Rapid Ideation Session Day 7: The sprite

I have continued building my game and more specifically the player character sprite. Yesterday, I created a very rudimentary sprite, which was little more than a square.

Using a video from Muddy Wolf Game’s tutorial on on building a 2D platformer in Unity (Unity, 2021), I learnt how to do a really simple pixel character design, along with the animation. As I am not entirely sure what style this game will take, as I am essentially designing the game as I build, I have kept this very simple. I also decided I wanted to slightly deviate from the archetypal Martian design.

Using pixel art, which involved using a very small Photoshop canvas and a pencil tool, I drew this character (Adobe Photoshop 2021, 2021).

He’s not a ghost, but I am sure he is friendly

For the purpose of this game, I created three sets of animations – idle, run and jump. All of which speak for themselves. As I have a background in animation, as well as doing animated pixel art, I felt confident in this areas.

Once I was happy with this, I replaced the square that represented my player character in the game with my character in the idle state.

I learnt about two important windows in Unity when it comes to animating a sprite – the Animation and Animator windows. Both have very similar names but with very distinct purposes.

The Animation window is what is used to keyframe the frames of animation produced in Photoshop, as well as to control the speed of the animations.

The Animator window is what links all the animations to a sprite and triggers each animation based on a set of Parameters and their conditions.

To create each set of animation, I sliced up the sprite using the sprite editor. As you can see, I drew each from in three rows according to the three sets of animations I was employing.

Once this was done, I selected each group of frames and I dragged them into my hierarchy to create animations – on for the idle movement, one for the walk/run cycle and one for jumping.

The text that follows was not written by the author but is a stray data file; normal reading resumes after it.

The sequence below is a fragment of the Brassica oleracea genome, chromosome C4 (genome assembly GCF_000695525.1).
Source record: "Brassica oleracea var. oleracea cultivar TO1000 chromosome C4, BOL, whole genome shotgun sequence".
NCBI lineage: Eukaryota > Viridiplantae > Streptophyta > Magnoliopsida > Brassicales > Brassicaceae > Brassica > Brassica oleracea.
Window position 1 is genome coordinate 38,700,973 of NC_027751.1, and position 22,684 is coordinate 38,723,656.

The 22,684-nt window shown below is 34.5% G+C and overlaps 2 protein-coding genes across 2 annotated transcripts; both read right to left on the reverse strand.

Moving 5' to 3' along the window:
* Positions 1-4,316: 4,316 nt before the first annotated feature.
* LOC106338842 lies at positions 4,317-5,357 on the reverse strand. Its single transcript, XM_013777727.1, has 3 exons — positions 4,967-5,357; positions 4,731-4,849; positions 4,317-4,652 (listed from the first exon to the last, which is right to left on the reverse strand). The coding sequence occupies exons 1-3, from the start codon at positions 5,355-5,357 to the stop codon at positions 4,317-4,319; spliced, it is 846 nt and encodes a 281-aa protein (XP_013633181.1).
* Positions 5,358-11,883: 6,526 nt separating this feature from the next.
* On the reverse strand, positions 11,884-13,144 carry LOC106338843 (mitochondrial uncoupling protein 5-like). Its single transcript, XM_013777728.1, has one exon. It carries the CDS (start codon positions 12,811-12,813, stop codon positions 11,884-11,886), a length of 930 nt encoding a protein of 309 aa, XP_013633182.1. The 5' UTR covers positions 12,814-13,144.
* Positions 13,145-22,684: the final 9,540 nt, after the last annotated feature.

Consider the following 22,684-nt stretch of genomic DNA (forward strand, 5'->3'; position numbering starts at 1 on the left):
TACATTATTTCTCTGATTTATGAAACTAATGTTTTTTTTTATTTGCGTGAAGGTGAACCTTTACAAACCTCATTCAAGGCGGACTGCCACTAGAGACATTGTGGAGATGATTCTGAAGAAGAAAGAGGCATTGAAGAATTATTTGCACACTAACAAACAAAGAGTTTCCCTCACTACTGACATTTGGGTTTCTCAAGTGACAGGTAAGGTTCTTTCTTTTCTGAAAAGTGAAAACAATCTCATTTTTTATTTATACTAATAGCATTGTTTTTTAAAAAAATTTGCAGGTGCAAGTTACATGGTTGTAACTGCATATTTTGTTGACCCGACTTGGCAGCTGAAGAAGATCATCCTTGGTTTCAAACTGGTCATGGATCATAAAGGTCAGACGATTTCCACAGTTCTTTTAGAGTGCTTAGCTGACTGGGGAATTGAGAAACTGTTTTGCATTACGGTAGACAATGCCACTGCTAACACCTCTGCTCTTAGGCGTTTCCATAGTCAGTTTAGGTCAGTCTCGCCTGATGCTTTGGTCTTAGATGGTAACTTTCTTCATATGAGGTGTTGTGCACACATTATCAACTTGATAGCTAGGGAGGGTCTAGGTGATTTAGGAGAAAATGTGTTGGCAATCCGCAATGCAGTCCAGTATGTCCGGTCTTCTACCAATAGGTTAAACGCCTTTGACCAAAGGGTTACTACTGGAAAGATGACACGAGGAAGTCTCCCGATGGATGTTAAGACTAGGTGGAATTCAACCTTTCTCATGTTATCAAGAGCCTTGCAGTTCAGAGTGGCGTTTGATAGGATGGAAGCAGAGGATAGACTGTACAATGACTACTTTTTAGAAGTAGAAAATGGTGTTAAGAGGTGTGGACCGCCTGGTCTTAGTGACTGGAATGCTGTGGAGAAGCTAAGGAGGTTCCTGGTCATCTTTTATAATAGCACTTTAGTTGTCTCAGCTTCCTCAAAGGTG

When this was done, I used the Animation window to tweak the speed of each frame and the order they ran in.

Once these animations had been compiled, I used the Animator to link them together.

I created two parameters called isGrounded and isRunning and I set several conditions which would trigger the transition between each character, such as whether the character is already standing on a surface or already running.

To define these, I needed to go into my PlayerController script and set what each of the parameters mean.

I largely copied Muddy Wolf Game’s script, which I do not always consider the best practice on my part. However, I made sure that I used comments to annotate the code so that I understood exactly what each part does.

using System.Collections;
using System.Collections.Generic;
using UnityEngine;

public class PlayerController : MonoBehaviour
    public float moveSpeed = 5f; //Controls speed of player character
    public bool isGrounded = false; // boolean to determine whether the player character is touching the ground.  The player falls into the map, so this is false by default.
    public Animator anim;

    float mx;

    // Start is called before the first frame update
    void Start()